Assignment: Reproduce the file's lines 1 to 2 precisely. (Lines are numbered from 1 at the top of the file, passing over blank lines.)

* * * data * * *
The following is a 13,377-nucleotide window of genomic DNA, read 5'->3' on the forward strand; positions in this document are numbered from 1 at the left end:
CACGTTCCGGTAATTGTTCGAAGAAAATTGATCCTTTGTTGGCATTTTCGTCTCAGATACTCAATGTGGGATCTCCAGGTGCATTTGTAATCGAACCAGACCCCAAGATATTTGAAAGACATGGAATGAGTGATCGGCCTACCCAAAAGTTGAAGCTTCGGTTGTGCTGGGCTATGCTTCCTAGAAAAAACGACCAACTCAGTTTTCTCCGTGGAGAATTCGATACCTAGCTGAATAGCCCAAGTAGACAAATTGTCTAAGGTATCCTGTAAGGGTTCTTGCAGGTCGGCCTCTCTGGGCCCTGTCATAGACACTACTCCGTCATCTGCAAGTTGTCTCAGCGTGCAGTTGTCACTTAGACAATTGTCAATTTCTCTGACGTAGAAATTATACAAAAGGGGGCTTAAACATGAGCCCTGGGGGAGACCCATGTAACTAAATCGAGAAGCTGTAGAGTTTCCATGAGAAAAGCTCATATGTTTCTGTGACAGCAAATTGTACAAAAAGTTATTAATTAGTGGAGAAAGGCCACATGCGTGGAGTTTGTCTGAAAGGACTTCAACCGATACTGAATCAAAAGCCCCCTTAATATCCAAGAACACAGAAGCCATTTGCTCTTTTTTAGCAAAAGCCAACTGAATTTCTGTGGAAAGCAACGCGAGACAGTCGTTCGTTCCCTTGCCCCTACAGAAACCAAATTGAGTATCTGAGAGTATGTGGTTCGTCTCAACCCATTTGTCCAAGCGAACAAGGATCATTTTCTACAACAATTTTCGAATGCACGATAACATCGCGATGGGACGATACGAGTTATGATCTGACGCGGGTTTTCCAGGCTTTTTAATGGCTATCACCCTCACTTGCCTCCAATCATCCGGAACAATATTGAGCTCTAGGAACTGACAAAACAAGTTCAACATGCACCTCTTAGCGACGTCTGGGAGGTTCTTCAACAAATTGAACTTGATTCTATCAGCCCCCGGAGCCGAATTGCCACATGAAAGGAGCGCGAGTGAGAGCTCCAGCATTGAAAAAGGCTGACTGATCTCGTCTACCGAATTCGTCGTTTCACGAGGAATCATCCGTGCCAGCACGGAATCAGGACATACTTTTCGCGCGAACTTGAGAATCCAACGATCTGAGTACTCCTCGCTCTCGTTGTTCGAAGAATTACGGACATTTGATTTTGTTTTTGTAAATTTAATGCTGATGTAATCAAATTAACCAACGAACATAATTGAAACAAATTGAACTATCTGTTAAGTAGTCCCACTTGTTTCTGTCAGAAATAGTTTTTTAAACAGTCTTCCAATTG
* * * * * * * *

The following is a 13,377-nucleotide window of genomic DNA, read 5'->3' on the forward strand; positions in this document are numbered from 1 at the left end:
CACGTTCCGGTAATTGTTCGAAGAAAATTGATCCTTTGTTGGCATTTTCGTCTCAGATACTCAATGTGGGATCTCCAGGTGCATTTGTAATCGAACCAGACCCCAAGATATTTGAAAGACATGGAATGAGTGATCGGCCTACCCAAAAGTTGAAGCTTCGGTTGTGCTGGGCTATGCTTCCTAGAAAAAACGACCAACTCAGTTTTCTCCGTGGAGAATTCGATACCTAGCTGAATAGCCCAAGTAGACAAATTGTCTAAGGTATCCTGTAAGGGTTCTTGCAGGTCGGCCTCTCTGGGCCCTGTCATAGACACTACTCCGTCATCTGCAAGTTGTCTCAGCGTGCAGTTGTCACTTAGACAATTGTCAATTTCTCTGACGTAGAAATTATACAAAAGGGGGCTTAAACATGAGCCCTGGGGGAGACCCATGTAACTAAATCGAGAAGCTGTAGAGTTTCCATGAGAAAAGCTCATATGTTTCTGTGACAGCAAATTGTACAAAAAGTTATTAATTAGTGGAGAAAGGCCACATGCGTGGAGTTTGTCTGAAAGGACTTCAACCGATACTGAATCAAAAGCCCCCTTAATATCCAAGAACACAGAAGCCATTTGCTCTTTTTTAGCAAAAGCCAACTGAATTTCTGTGGAAAGCAACGCGAGACAGTCGTTCGTTCCCTTGCCCCTACAGAAACCAAATTGAGTATCTGAGAGTATGTGGTTCGTCTCAACCCATTTGTCCAAGCGAACAAGGATCATTTTCTACAACAATTTTCGAATGCACGATAACATCGCGATGGGACGATACGAGTTATGATCTGACGCGGGTTTTCCAGGCTTTTTAATGGCTATCACCCTCACTTGCCTCCAATCATCCGGAACAATATTGAGCTCTAGGAACTGACAAAACAAGTTCAACATGCACCTCTTAGCGACGTCTGGGAGGTTCTTCAACAAATTGAACTTGATTCTATCAGCCCCCGGAGCCGAATTGCCACATGAAAGGAGCGCGAGTGAGAGCTCCAGCATTGAAAAAGGCTGACTGATCTCGTCTACCGAATTCGTCGTTTCACGAGGAATCATCCGTGCCAGCACGGAATCAGGACATACTTTTCGCGCGAACTTGAGAATCCAACGATCTGAGTACTCCTCGCTCTCGTTGTTCGAAGAATTACGGACATTTGATTTTGTTTTTGTAAATTTAATGCTGATGTAATCAAATTAACCAACGAACATAATTGAAACAAATTGAACTATCTGTTAAGTAGTCCCACTTGTTTCTGTCAGAAATAGTTTTTTAAACAGTCTTCCAATTG